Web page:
The Times (20/Apr/1953) - Entertainments: I Confess
(c) The Times (20/Apr/1953)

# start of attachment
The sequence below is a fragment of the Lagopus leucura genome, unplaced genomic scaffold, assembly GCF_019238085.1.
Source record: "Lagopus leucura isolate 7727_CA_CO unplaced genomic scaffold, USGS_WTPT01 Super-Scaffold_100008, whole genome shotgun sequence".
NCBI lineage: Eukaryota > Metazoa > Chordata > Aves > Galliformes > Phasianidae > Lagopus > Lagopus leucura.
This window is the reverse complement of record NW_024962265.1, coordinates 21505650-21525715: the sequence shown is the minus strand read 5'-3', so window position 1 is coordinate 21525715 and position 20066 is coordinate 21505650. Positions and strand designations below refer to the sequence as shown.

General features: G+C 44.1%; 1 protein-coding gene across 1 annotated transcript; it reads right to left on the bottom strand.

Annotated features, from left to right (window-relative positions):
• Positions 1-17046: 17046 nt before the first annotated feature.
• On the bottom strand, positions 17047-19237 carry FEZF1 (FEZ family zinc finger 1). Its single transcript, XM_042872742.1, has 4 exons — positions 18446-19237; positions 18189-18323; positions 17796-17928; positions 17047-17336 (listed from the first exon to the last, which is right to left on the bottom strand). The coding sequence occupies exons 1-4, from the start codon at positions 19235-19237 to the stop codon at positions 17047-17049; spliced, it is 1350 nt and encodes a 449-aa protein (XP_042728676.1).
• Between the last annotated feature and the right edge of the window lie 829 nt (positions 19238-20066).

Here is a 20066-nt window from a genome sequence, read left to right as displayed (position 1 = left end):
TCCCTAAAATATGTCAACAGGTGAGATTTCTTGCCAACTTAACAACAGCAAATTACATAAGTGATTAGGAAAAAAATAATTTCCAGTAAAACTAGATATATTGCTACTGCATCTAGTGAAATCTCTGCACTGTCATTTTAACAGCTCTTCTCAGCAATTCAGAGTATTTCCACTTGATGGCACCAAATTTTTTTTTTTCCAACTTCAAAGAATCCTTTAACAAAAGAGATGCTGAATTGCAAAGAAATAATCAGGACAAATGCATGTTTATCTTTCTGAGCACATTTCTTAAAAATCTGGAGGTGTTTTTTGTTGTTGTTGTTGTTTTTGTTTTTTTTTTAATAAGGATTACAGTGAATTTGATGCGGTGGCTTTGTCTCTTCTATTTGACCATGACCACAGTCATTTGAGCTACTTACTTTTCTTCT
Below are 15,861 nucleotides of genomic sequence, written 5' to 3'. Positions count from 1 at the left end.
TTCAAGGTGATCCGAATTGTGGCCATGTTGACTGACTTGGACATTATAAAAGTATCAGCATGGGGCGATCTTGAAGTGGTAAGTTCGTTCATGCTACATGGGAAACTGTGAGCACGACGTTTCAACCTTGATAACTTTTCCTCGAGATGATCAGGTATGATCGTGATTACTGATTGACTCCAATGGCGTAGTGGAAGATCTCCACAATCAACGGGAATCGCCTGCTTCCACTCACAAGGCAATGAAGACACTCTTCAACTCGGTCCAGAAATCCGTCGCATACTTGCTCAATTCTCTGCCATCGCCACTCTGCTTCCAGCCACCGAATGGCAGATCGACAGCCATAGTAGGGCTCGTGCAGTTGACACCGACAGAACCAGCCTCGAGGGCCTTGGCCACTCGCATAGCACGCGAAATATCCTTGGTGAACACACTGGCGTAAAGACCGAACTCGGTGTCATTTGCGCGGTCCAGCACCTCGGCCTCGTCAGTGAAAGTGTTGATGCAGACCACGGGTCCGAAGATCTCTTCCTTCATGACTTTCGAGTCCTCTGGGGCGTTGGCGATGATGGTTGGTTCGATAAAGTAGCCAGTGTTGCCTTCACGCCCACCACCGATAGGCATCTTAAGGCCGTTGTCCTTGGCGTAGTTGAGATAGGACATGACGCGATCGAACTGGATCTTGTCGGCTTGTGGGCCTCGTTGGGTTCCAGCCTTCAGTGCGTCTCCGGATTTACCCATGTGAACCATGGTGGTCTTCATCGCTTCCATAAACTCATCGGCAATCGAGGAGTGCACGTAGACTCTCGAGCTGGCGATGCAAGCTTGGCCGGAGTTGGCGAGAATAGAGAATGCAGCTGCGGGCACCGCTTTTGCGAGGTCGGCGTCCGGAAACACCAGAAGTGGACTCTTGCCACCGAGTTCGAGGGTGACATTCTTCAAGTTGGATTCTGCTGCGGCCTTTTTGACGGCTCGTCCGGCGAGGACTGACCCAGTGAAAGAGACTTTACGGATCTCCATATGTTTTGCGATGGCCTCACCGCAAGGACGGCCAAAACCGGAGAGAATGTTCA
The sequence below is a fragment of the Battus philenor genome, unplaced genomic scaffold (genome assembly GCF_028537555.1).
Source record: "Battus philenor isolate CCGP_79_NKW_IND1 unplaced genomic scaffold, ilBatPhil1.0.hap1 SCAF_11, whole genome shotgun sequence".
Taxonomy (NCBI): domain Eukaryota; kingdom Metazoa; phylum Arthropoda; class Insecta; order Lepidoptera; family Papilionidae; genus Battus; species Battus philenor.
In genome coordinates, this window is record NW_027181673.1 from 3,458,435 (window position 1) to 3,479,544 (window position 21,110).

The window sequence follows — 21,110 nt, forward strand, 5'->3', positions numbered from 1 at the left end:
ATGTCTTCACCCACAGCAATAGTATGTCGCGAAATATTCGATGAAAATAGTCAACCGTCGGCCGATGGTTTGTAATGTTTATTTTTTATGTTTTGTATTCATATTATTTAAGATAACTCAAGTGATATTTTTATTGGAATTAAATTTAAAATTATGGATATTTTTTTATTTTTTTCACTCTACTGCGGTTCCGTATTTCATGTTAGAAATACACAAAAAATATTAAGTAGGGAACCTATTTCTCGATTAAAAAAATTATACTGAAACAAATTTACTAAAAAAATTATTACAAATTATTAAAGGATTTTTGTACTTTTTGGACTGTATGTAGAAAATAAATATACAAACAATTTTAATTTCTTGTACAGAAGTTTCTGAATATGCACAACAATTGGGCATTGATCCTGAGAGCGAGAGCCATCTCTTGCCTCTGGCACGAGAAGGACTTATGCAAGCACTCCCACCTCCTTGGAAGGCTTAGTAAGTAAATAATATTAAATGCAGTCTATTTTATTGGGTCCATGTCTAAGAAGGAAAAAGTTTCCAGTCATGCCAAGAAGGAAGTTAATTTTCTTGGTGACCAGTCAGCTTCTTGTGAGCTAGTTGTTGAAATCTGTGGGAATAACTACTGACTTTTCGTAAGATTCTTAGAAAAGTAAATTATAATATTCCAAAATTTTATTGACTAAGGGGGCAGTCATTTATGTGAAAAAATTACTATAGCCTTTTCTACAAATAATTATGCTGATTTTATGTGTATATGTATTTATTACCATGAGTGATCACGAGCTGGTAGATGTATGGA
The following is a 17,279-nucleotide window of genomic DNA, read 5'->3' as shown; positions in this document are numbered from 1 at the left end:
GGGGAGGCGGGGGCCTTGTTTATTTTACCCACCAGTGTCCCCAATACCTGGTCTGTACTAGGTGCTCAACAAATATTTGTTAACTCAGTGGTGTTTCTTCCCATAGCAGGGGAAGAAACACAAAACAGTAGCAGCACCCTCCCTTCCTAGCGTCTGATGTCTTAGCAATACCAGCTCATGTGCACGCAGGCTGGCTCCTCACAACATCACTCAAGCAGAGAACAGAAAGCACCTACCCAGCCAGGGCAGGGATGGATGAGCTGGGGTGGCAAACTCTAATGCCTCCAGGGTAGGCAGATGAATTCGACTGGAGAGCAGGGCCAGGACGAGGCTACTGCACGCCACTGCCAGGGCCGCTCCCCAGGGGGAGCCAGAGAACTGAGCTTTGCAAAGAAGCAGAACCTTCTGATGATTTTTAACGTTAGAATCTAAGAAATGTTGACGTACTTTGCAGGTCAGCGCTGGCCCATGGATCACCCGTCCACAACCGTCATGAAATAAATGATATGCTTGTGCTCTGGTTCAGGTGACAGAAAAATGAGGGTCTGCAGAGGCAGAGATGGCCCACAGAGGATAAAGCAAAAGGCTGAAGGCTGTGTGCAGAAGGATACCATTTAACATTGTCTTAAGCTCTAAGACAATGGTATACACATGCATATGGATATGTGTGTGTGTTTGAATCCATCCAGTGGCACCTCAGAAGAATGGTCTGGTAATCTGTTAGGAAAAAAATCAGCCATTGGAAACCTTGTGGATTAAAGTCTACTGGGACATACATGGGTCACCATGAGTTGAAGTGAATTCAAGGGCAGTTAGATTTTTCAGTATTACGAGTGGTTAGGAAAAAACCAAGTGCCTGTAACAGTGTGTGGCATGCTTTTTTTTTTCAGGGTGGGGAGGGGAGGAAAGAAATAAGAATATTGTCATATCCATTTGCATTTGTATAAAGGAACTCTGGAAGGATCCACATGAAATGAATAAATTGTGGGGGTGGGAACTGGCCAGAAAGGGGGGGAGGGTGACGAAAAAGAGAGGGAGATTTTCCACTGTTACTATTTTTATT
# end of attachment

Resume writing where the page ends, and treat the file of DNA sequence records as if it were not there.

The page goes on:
I Confess. — This film is directed by Mr. Alfred Hitchcock and it lacks two things normally connected with his name and work -first, that moment when he springs a surprise on the audience, a respectable man, as it were, suddenly rounding on a friend with a drawn revolver, and, secondly, the careful building up of suspense. Suspense, in a measure, there certainly is, and Mr. Hitchcock loses no time in making it clear what form it will take, but it is suspense without its mainspring. The setting is Quebec; a shady lawyer is murdered, and a German refugee (Mr. O. E. Hasse) who has been befriended by a priest, Father Michael (Mr. Montgomery Clift), confesses to the crime. Father Michael himself, however, through his old relationship with Ruth (Miss Anne Baxter) has been involved in the lawyer's blackmailing activities, and soon the police are able to build up a case against him. There, then, is the suspense — will the priest keep the secret of the Confessional in the face of the deadly danger in which he stands? The wisdom of introducing, a sacred subject into a "thriller" is dubious, and the film seems conscious of disturbance and disharmony at the centre of balance. A conventional chase through a luxury hotel is an admission of the failure of the original idea to survive intact, and never does Mr. Clift suggest a man in any touch with the things of the spirit. There are some excellent individual scenes, however, and Mr. Karl Madden, as the police inspector who brings Father Michael within the shadow of the noose, acts every one else off the screen.